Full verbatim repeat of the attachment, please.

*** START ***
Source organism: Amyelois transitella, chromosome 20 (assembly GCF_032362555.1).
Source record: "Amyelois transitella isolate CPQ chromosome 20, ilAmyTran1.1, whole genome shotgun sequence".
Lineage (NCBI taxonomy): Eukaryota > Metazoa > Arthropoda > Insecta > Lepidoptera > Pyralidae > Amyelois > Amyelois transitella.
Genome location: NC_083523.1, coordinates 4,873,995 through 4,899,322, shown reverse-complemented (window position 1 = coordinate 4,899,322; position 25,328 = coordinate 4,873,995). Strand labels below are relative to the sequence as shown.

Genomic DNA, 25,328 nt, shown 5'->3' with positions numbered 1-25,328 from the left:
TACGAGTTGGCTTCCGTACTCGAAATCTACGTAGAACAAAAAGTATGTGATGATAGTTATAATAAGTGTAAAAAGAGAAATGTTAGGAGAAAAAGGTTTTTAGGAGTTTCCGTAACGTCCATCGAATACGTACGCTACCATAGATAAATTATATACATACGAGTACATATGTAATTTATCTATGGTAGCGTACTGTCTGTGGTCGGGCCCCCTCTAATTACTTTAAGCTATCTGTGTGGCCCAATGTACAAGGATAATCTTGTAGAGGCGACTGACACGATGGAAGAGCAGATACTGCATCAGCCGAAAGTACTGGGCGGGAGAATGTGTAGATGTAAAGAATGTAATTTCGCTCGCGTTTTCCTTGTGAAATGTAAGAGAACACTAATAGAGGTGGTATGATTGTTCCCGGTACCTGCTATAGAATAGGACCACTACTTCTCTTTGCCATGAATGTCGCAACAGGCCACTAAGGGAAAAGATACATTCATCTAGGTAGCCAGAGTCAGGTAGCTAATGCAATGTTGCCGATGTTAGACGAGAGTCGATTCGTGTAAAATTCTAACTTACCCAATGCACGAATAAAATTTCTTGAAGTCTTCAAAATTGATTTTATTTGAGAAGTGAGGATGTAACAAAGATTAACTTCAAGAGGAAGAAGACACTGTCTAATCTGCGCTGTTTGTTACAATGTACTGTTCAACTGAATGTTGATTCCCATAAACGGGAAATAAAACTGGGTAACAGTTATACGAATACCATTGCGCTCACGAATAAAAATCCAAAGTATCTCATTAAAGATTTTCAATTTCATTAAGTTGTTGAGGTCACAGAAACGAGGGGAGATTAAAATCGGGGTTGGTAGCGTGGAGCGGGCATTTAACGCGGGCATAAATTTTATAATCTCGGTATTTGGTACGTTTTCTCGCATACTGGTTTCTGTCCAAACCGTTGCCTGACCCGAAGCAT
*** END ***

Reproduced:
Source organism: Amyelois transitella, chromosome 20 (assembly GCF_032362555.1).
Source record: "Amyelois transitella isolate CPQ chromosome 20, ilAmyTran1.1, whole genome shotgun sequence".
Lineage (NCBI taxonomy): Eukaryota > Metazoa > Arthropoda > Insecta > Lepidoptera > Pyralidae > Amyelois > Amyelois transitella.
Genome location: NC_083523.1, coordinates 4,873,995 through 4,899,322, shown reverse-complemented (window position 1 = coordinate 4,899,322; position 25,328 = coordinate 4,873,995). Strand labels below are relative to the sequence as shown.

Genomic DNA, 25,328 nt, shown 5'->3' with positions numbered 1-25,328 from the left:
TACGAGTTGGCTTCCGTACTCGAAATCTACGTAGAACAAAAAGTATGTGATGATAGTTATAATAAGTGTAAAAAGAGAAATGTTAGGAGAAAAAGGTTTTTAGGAGTTTCCGTAACGTCCATCGAATACGTACGCTACCATAGATAAATTATATACATACGAGTACATATGTAATTTATCTATGGTAGCGTACTGTCTGTGGTCGGGCCCCCTCTAATTACTTTAAGCTATCTGTGTGGCCCAATGTACAAGGATAATCTTGTAGAGGCGACTGACACGATGGAAGAGCAGATACTGCATCAGCCGAAAGTACTGGGCGGGAGAATGTGTAGATGTAAAGAATGTAATTTCGCTCGCGTTTTCCTTGTGAAATGTAAGAGAACACTAATAGAGGTGGTATGATTGTTCCCGGTACCTGCTATAGAATAGGACCACTACTTCTCTTTGCCATGAATGTCGCAACAGGCCACTAAGGGAAAAGATACATTCATCTAGGTAGCCAGAGTCAGGTAGCTAATGCAATGTTGCCGATGTTAGACGAGAGTCGATTCGTGTAAAATTCTAACTTACCCAATGCACGAATAAAATTTCTTGAAGTCTTCAAAATTGATTTTATTTGAGAAGTGAGGATGTAACAAAGATTAACTTCAAGAGGAAGAAGACACTGTCTAATCTGCGCTGTTTGTTACAATGTACTGTTCAACTGAATGTTGATTCCCATAAACGGGAAATAAAACTGGGTAACAGTTATACGAATACCATTGCGCTCACGAATAAAAATCCAAAGTATCTCATTAAAGATTTTCAATTTCATTAAGTTGTTGAGGTCACAGAAACGAGGGGAGATTAAAATCGGGGTTGGTAGCGTGGAGCGGGCATTTAACGCGGGCATAAATTTTATAATCTCGGTATTTGGTACGTTTTCTCGCATACTGGTTTCTGTCCAAACCGTTGCCTGACCCGAAGCAT